It wasn’t a good omen that this 2008 film didn’t get a release until Summer 2009 – and then only on 33 screens. I enjoyed it as a British film, but it faces all kinds of problems in attracting a wide audience. Perhaps it will finally find the audience it deserves on DVD.
For those not as ancient as me, Joe Meek was a self-taught genius of the 1950s/60s recording industry and the producer of several great British pop hits of the early 1960s. He was also a gay man when sex between consenting males was still illegal in the UK and to cap it all he suffered from depression and became addicted to uppers and downers. (The Wikipedia entry on Meek is comprehensive.) His was a story that came straight out of a pop biopic and it’s perhaps surprising that it hadn’t been produced as a fiction feature before (there have been two documentaries so far). Telstar (the title of his most famous recording from 1962) was first a stageplay, written by Nick Moran and James Hicks and Moran is credited as writer-director of the film adaptation.
I think the film faces two common problems. The story is well-known to a relatively small group of 1960s music fans (and to a general audience aged 60+ who remember the songs). For this audience, the film will be attractive, but there will be doubts about the ‘authenticity’ of the script. For the general cinema audience, many of the references will be obscure and they will either be attracted (or repelled) by the appearance of many UK television personalities (the unfortunate James Corden in particular, cast as the famous drummer Clem Cattini). Inevitably, both audiences will be frustrated by the problems of compression that Moran and Hicks faced in presenting the last six years of Meek’s life on screen. The fans will feel short-changed and the general audience possibly bewildered. The latter is understandable since the story is told using quite a complex structure flitting between childhood memories, the final tragic scenes and the major events of the early 1960s. The most noticeable ‘invention’ would appear to be the collapsing of Meek’s two ‘house bands’ the Outlaws and the Tornados into a trio with flexible members.
This is a common problem with biopics and it is unreasonable, if understandable, to complain about the great gaps in the story. (It would be fascinating to learn something about Meek in the 1950s working as an engineer on major label recordings for instance.) Instead, I think it’s worth thinking about how the film works in terms of the British pop picture of the 1960s/70s and 80s, including the pop biopics. On that score, I think it matches up quite well with films like That’ll Be The Day (1973), although its stage origins do hold it back and the lack of budget means that every show on the road for Heinz and Gene Vincent et al seems to be shot in the same theatre. The stage origins also made me think of Little Voice (1998) and the flashbacks to Meek’s Gloucestershire childhood recalled Denis Potter’s TV plays. In some ways the story is similar to Control (2007), although, of course, that film looks and feels very different because of Anton Corbijn’s distinctive photographer’s approach. The other major film which comes to mind is the Joe Orton biopic Prick Up Your Ears (1987). Orton was another gay man and conflicted artist whose last days were also in 1967 in the same London borough (Islington) as Joe Meek.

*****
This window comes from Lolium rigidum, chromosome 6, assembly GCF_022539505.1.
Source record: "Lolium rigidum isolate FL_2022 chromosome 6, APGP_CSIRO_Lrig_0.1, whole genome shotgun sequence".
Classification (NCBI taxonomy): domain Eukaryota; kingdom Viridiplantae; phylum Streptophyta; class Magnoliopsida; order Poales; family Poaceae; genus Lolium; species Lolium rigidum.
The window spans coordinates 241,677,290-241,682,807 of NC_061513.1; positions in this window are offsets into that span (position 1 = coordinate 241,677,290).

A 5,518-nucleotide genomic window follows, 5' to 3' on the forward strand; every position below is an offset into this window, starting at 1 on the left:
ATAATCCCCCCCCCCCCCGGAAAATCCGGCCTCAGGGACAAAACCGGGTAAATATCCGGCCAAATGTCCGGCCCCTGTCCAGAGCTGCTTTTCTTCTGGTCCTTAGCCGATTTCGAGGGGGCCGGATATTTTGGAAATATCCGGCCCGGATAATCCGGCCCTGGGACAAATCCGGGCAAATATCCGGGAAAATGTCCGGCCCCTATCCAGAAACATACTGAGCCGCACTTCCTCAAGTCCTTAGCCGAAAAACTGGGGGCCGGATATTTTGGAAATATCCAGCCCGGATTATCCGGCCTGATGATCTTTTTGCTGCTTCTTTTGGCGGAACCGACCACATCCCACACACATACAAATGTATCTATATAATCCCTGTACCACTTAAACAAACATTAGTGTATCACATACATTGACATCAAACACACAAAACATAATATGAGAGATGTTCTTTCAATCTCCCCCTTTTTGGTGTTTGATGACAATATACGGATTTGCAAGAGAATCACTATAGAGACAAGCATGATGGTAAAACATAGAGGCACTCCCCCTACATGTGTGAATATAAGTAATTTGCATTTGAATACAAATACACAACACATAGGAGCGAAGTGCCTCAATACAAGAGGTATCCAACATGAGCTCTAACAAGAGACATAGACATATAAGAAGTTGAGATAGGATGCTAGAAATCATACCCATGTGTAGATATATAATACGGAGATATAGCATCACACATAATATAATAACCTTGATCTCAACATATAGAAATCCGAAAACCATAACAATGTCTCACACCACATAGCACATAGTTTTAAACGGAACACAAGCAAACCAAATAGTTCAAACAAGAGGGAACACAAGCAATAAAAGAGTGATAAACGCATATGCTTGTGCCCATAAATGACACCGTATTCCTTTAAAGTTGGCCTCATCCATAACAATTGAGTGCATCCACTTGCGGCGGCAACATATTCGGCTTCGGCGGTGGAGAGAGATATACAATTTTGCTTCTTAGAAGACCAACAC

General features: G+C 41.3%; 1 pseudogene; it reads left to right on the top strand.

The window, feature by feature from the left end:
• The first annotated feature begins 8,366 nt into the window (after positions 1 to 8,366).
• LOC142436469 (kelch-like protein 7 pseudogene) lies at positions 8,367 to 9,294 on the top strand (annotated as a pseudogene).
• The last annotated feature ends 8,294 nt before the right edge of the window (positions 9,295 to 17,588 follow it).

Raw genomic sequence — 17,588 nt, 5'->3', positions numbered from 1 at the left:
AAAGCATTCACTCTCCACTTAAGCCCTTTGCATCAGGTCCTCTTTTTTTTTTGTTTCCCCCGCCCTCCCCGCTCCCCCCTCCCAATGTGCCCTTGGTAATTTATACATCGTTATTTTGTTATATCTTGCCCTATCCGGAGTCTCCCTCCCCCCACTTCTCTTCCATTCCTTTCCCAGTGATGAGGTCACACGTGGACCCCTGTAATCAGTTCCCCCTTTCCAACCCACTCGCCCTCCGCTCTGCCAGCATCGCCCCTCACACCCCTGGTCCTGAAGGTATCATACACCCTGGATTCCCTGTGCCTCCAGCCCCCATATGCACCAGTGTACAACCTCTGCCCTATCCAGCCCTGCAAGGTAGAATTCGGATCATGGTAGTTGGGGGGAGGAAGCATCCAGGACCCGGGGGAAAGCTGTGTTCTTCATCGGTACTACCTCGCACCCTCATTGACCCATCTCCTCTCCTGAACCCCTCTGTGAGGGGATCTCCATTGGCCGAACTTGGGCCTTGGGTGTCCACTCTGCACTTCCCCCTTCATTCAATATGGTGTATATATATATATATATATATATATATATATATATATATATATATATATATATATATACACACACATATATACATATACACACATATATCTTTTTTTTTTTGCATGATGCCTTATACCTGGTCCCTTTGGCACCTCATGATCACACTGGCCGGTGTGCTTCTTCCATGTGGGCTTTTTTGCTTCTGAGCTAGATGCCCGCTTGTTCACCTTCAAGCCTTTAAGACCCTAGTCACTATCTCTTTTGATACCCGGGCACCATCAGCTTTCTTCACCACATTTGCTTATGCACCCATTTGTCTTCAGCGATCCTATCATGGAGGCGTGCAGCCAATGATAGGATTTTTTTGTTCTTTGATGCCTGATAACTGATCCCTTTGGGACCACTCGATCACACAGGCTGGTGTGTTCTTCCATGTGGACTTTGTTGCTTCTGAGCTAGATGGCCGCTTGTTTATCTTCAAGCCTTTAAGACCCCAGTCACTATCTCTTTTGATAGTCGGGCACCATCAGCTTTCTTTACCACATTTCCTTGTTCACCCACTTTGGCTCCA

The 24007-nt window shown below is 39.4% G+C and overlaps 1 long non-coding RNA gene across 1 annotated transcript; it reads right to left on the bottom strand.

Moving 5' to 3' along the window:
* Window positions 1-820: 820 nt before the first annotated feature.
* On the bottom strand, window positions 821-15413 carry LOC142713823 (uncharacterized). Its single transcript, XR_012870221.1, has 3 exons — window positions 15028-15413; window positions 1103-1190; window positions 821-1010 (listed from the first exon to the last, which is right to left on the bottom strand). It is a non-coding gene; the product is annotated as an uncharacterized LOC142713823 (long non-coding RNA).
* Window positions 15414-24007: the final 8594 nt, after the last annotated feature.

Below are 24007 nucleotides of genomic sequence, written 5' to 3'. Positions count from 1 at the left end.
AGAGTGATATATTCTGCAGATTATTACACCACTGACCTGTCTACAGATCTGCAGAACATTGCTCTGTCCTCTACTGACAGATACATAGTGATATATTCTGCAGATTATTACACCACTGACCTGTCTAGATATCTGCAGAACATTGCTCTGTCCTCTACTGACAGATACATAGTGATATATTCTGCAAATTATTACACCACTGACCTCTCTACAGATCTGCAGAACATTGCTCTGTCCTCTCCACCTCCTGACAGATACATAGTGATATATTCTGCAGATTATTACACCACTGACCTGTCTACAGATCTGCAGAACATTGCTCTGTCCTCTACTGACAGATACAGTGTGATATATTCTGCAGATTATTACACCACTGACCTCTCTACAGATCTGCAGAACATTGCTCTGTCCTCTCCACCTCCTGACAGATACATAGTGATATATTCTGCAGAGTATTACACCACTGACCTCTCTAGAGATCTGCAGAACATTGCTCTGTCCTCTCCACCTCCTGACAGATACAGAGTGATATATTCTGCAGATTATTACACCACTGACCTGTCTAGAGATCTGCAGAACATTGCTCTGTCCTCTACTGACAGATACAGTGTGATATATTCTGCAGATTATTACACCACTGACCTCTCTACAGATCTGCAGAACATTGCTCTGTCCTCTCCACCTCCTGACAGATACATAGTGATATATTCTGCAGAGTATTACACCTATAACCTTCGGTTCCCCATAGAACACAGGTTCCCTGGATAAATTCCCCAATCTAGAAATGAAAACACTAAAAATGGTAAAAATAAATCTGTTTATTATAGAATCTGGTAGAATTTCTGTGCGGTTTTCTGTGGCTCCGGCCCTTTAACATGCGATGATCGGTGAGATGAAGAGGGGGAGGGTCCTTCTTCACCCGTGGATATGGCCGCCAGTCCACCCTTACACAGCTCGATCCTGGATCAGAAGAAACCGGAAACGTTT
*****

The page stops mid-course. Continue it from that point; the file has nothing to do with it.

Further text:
The first half of the film plays as a comedy. Meek was an eccentric figure with his ‘recording studio’ comprising rooms in a flat above a leather goods shop on the Holloway Road (including the backing singer in the toilet). He was also into spiritualism and believed that his hero Buddy Holly had ‘spoken’ to him. Passionate about his recording ideas (he was a genuine innovator), he is portrayed by Con O’Neill as short-tempered, slightly camp and slightly preposterous. O’Neill created the role on stage and he looks good on screen, though I do wonder if a more experienced director might have coaxed a slightly more nuanced performance from him. Some of the younger cast members do sometimes seem to be on a stage. The genre story of a band on the road with a ‘manufactured’ star is also good for several comic scenes. All of this is fine, but personally I would have done without the famous faces of the TV stars and gone for lesser known actors or musicians (there are several musicians in other roles). The comedy might then have seemed more a part of the narrative and the shift to tragedy in the second half would have been smoother.
The songs used in the film are mostly the original recordings and the overall sound design seemed fine to me. I was very taken by the opening credits and by the use of B+W filmed TV archive material from the early 1960s – but the closing titles looked clunky. Overall, I thought this was a very worthwhile effort that continued a tradition of British pop biopics and social dramas of the early 1960s. And if you were wondering, Kevin Spacey does a good job as that familiar figure from the period, the ‘Major’ who acts as Meek’s business partner.